What are the penalties of stalking in Nevada?
Like many other laws, the definitions and penalties related to stalking vary by state. Nevada has clearly defined statutes which protect victims of stalking, and this applies whether or not the victim knows the perpetrator. A person is considered to be guilty of stalking in Nevada if they maliciously or willfully act in a way that harasses, intimidates, frightens or terrorizes a reasonable person. Additionally, if a victim fears a household member or a family member due to this behavior, it is also considered stalking.
There are other definitions of stalking in Nevada law, and each definition carries different penalties. In most situations, a first offense is considered a misdemeanor. Any subsequent conviction, however, would result in a charge at the level of gross misdemeanor.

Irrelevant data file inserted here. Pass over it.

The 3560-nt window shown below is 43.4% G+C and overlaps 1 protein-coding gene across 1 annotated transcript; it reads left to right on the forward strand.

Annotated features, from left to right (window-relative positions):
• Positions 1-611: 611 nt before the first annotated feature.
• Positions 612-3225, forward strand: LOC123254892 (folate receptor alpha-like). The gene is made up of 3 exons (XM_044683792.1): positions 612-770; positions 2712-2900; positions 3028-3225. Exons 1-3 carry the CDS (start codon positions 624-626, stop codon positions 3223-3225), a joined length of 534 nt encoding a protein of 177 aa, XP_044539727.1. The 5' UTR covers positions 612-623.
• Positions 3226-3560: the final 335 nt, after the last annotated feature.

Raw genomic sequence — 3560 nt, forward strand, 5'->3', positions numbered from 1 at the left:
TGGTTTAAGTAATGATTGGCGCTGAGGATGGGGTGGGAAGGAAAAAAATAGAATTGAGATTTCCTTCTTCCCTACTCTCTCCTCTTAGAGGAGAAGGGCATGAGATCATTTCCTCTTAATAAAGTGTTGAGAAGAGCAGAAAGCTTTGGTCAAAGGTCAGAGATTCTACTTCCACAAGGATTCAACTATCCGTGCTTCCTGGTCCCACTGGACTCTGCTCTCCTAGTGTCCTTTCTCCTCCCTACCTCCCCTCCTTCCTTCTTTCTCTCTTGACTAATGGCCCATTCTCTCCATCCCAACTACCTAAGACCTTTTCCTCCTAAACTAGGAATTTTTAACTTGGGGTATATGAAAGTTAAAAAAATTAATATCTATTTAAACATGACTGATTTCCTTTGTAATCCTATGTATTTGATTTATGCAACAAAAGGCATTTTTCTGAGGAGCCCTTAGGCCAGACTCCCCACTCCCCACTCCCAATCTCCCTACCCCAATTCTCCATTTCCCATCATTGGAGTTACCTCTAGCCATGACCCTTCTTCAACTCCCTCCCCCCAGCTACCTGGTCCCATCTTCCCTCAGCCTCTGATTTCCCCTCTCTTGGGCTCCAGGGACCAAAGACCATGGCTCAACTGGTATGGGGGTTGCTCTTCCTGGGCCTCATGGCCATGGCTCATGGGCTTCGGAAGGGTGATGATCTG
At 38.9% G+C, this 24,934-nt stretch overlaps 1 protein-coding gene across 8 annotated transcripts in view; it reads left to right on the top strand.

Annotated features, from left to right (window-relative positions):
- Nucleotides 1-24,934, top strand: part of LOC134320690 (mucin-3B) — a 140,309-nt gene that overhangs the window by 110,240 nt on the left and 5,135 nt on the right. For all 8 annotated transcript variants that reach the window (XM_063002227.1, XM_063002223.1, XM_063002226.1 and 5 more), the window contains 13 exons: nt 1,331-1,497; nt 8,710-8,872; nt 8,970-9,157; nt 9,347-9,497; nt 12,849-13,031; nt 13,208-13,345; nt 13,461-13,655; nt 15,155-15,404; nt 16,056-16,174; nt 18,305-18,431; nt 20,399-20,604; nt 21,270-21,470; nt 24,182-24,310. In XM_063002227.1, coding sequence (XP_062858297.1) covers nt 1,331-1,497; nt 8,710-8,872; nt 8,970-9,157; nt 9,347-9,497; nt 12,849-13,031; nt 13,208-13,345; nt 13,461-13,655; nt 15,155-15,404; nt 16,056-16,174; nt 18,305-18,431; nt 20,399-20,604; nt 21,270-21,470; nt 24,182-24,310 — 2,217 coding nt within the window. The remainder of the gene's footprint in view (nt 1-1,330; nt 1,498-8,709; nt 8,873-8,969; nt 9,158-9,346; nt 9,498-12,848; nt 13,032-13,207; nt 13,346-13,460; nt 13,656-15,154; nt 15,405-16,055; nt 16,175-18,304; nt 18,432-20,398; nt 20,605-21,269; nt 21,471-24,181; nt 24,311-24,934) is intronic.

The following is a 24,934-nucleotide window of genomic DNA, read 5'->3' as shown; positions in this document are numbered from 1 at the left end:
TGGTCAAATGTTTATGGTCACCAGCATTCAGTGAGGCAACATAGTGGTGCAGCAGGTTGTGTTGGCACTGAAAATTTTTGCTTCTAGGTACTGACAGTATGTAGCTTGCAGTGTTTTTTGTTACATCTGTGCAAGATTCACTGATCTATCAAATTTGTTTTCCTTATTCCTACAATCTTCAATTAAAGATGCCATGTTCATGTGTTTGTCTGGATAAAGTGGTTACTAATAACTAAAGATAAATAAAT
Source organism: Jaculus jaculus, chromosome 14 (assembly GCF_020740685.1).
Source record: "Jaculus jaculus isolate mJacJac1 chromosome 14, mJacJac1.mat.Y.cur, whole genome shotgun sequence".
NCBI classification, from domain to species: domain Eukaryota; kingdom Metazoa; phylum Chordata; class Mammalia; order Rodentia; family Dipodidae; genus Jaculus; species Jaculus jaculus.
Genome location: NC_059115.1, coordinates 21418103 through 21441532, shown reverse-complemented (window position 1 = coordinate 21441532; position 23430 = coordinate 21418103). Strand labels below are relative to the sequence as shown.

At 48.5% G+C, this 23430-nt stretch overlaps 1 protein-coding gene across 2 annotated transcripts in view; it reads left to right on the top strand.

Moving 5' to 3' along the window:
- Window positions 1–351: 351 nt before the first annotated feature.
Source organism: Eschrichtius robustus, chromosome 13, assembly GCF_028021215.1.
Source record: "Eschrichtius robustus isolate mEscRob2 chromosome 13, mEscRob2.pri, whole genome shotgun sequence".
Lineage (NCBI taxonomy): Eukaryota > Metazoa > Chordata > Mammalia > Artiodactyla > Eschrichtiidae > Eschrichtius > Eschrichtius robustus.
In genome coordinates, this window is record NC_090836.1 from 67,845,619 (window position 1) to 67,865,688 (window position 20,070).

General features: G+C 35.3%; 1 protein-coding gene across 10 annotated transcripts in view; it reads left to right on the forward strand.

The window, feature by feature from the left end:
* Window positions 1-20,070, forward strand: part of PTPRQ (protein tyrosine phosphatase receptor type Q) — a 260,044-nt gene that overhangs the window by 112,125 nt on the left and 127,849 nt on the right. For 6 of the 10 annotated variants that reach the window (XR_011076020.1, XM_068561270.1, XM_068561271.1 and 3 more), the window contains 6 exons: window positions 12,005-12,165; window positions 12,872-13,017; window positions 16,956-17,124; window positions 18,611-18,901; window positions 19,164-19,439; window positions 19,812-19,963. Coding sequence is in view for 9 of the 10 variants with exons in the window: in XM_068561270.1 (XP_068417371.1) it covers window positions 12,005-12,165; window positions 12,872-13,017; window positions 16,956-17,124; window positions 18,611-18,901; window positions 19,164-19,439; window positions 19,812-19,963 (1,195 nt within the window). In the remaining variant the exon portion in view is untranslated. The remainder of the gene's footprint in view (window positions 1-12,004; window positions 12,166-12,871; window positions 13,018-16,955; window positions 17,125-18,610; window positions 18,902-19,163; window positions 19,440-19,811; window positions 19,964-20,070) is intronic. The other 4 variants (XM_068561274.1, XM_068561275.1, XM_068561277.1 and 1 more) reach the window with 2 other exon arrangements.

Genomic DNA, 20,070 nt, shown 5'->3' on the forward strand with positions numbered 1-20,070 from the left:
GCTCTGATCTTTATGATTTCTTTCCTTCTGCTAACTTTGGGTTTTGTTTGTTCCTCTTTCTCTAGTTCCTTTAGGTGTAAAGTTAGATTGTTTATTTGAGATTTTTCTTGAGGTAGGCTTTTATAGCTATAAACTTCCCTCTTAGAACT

If an individual engages in the act of stalking while simultaneously causing an individual to fear that they may suffer serious bodily harm, the stalker can be charged with aggravated stalking. This crime is considered a Category-B felony, and it can result in a two- to 15-year prison sentence. Additionally, the perpetrator can also be fined up to $5,000.
With the constant advent of new internet technology, stalking has gone digital. Someone who uses the internet to commit stalking, which includes posting information that puts another individual at an increased risk of harm, can be labeled as a Category-C felony. Also, any of these stalking charges can be in conjunction with additional charges related to the criminal behavior.
Stalking can present a dangerous environment for a victim, but an attorney can sometimes help in these situations. If an individual is placing another in reasonable fear, an attorney may be able to provide legal outlets and guidance to stop the hostile behavior.
Source: Womens’ Law.org, “200.575 Stalking: Definitions; penalties.“, October 16, 2014